Barbary lions, extinct in the wild since the 1920s, may make a comeback thanks to scientists in Britain.
At first glance, the playful bundle of fur with tufted ears and stretching claws could be any other lion cub.
In fact, Saffiya (Saffi for short) who is approaching her first birthday, is very special.
She may hold answers to two questions that continue to nag at the minds of animal researchers:
Is the Barbary lion, believed to have been used by the ancient Romans to kill Christians in the arena, really extinct?
And, if there are lions still carrying its genes, can genetic fingerprinting (or should that be "pawprinting"?) be used to bring these beautiful big cats back from the brink of oblivion?
Kay Hill, founder of the conservation charity Wildlink International, based in Essex, England, says she has "high hopes" that genetic testing currently being carried out on lions and lion tissue in several European countries will "result in a major breakthrough."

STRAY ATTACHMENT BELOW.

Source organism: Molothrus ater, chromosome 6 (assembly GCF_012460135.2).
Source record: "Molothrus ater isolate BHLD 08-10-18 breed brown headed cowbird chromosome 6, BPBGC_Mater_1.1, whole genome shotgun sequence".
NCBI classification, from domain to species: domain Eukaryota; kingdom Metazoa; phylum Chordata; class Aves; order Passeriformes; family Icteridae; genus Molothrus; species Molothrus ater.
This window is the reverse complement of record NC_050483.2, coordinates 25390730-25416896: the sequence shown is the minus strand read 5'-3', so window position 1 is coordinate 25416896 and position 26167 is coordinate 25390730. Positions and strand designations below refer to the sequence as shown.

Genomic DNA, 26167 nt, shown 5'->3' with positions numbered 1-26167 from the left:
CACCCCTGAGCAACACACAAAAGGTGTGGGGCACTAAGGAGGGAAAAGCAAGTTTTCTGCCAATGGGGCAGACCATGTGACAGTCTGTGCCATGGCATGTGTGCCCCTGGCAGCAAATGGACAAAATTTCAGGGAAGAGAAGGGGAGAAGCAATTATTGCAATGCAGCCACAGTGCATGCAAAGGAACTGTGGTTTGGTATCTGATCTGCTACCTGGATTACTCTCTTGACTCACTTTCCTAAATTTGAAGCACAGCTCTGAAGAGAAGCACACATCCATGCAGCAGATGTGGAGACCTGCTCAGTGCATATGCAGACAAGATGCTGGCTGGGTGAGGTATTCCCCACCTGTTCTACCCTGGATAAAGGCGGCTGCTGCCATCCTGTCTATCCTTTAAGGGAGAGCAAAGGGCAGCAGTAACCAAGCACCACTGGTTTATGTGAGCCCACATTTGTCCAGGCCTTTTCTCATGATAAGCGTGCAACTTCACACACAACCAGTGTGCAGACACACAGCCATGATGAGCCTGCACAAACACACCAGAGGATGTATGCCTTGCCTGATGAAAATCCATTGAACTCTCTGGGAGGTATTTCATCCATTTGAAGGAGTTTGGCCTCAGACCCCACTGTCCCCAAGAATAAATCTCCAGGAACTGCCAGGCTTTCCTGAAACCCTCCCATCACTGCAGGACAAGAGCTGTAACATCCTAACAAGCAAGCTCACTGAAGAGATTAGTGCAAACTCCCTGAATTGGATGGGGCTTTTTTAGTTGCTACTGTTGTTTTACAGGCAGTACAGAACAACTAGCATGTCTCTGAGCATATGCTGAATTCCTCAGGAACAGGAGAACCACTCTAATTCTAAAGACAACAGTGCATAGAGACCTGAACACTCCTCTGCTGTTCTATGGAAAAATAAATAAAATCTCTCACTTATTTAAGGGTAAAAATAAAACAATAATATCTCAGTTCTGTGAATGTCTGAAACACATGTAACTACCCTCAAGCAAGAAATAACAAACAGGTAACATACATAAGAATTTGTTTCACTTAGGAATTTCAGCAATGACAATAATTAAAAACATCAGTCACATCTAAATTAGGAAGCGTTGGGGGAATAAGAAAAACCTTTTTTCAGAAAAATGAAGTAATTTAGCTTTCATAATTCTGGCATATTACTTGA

"It is a very exciting project," says Ms. Hill. "Barbaries are such wonderful animals.
"Whenever people think of a lion, they think of a Barbary.... But it is important to carry out precise research ahead of a breeding program. Many believe any lion with a black mane and dark chest hair is a Barbary. That isn't true. Only DNA testing can prove the lineage of a Barbary."
New additions to a noble line
Saffi's father is Kabir, known to descend from the Barbary lions owned by the king of Morocco when the last known Barbary in the wild was shot in the 1920s. Her mother is Jade, whose pedigree runs from the same source.
Both lions are held at Port Lympne Zoo, in Kent, where Saffi was born last July. In a further sign of success, two more cubs, as yet unnamed, were born to the pair early this year.